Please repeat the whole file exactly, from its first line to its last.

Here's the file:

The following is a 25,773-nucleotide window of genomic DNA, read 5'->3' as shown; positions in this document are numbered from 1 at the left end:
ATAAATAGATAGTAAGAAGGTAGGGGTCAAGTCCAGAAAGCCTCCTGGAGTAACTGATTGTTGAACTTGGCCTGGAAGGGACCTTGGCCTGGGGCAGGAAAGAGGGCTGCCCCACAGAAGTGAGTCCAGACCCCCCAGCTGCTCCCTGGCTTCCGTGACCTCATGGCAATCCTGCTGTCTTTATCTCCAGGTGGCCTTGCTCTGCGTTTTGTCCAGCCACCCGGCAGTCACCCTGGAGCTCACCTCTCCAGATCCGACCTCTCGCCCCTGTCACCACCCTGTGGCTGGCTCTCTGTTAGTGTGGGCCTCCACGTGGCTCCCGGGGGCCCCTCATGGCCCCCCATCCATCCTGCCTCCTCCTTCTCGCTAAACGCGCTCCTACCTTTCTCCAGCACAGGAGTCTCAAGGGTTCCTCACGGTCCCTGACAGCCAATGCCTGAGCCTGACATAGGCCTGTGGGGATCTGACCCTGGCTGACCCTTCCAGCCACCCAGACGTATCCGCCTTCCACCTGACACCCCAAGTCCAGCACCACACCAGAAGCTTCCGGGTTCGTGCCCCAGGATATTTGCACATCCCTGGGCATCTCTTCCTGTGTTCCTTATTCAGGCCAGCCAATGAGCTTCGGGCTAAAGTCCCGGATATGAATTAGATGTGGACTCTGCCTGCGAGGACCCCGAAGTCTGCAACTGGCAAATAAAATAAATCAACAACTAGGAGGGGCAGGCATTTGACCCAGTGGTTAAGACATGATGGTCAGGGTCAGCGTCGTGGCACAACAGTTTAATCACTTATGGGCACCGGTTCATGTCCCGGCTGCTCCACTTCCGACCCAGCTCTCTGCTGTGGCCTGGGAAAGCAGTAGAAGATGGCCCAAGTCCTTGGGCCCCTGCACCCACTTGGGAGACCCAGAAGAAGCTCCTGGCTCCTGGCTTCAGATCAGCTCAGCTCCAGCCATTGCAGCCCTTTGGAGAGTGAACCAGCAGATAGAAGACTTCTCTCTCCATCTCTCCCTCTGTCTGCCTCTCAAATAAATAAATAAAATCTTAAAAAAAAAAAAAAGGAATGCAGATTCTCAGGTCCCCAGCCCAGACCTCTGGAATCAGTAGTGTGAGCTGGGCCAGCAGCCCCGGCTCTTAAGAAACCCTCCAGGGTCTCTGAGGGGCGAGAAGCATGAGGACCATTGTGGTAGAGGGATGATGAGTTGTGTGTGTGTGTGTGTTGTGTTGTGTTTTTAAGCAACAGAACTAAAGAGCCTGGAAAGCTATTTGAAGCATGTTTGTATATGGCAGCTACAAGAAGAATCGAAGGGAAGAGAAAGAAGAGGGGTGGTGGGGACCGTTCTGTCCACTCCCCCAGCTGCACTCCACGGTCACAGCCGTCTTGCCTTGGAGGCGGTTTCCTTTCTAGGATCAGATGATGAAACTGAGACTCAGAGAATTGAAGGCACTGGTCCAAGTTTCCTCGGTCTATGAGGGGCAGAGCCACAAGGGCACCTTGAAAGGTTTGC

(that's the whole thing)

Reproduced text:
The following is a 25,773-nucleotide window of genomic DNA, read 5'->3' as shown; positions in this document are numbered from 1 at the left end:
ATAAATAGATAGTAAGAAGGTAGGGGTCAAGTCCAGAAAGCCTCCTGGAGTAACTGATTGTTGAACTTGGCCTGGAAGGGACCTTGGCCTGGGGCAGGAAAGAGGGCTGCCCCACAGAAGTGAGTCCAGACCCCCCAGCTGCTCCCTGGCTTCCGTGACCTCATGGCAATCCTGCTGTCTTTATCTCCAGGTGGCCTTGCTCTGCGTTTTGTCCAGCCACCCGGCAGTCACCCTGGAGCTCACCTCTCCAGATCCGACCTCTCGCCCCTGTCACCACCCTGTGGCTGGCTCTCTGTTAGTGTGGGCCTCCACGTGGCTCCCGGGGGCCCCTCATGGCCCCCCATCCATCCTGCCTCCTCCTTCTCGCTAAACGCGCTCCTACCTTTCTCCAGCACAGGAGTCTCAAGGGTTCCTCACGGTCCCTGACAGCCAATGCCTGAGCCTGACATAGGCCTGTGGGGATCTGACCCTGGCTGACCCTTCCAGCCACCCAGACGTATCCGCCTTCCACCTGACACCCCAAGTCCAGCACCACACCAGAAGCTTCCGGGTTCGTGCCCCAGGATATTTGCACATCCCTGGGCATCTCTTCCTGTGTTCCTTATTCAGGCCAGCCAATGAGCTTCGGGCTAAAGTCCCGGATATGAATTAGATGTGGACTCTGCCTGCGAGGACCCCGAAGTCTGCAACTGGCAAATAAAATAAATCAACAACTAGGAGGGGCAGGCATTTGACCCAGTGGTTAAGACATGATGGTCAGGGTCAGCGTCGTGGCACAACAGTTTAATCACTTATGGGCACCGGTTCATGTCCCGGCTGCTCCACTTCCGACCCAGCTCTCTGCTGTGGCCTGGGAAAGCAGTAGAAGATGGCCCAAGTCCTTGGGCCCCTGCACCCACTTGGGAGACCCAGAAGAAGCTCCTGGCTCCTGGCTTCAGATCAGCTCAGCTCCAGCCATTGCAGCCCTTTGGAGAGTGAACCAGCAGATAGAAGACTTCTCTCTCCATCTCTCCCTCTGTCTGCCTCTCAAATAAATAAATAAAATCTTAAAAAAAAAAAAAAGGAATGCAGATTCTCAGGTCCCCAGCCCAGACCTCTGGAATCAGTAGTGTGAGCTGGGCCAGCAGCCCCGGCTCTTAAGAAACCCTCCAGGGTCTCTGAGGGGCGAGAAGCATGAGGACCATTGTGGTAGAGGGATGATGAGTTGTGTGTGTGTGTGTGTTGTGTTGTGTTTTTAAGCAACAGAACTAAAGAGCCTGGAAAGCTATTTGAAGCATGTTTGTATATGGCAGCTACAAGAAGAATCGAAGGGAAGAGAAAGAAGAGGGGTGGTGGGGACCGTTCTGTCCACTCCCCCAGCTGCACTCCACGGTCACAGCCGTCTTGCCTTGGAGGCGGTTTCCTTTCTAGGATCAGATGATGAAACTGAGACTCAGAGAATTGAAGGCACTGGTCCAAGTTTCCTCGGTCTATGAGGGGCAGAGCCACAAGGGCACCTTGAAAGGTTTGC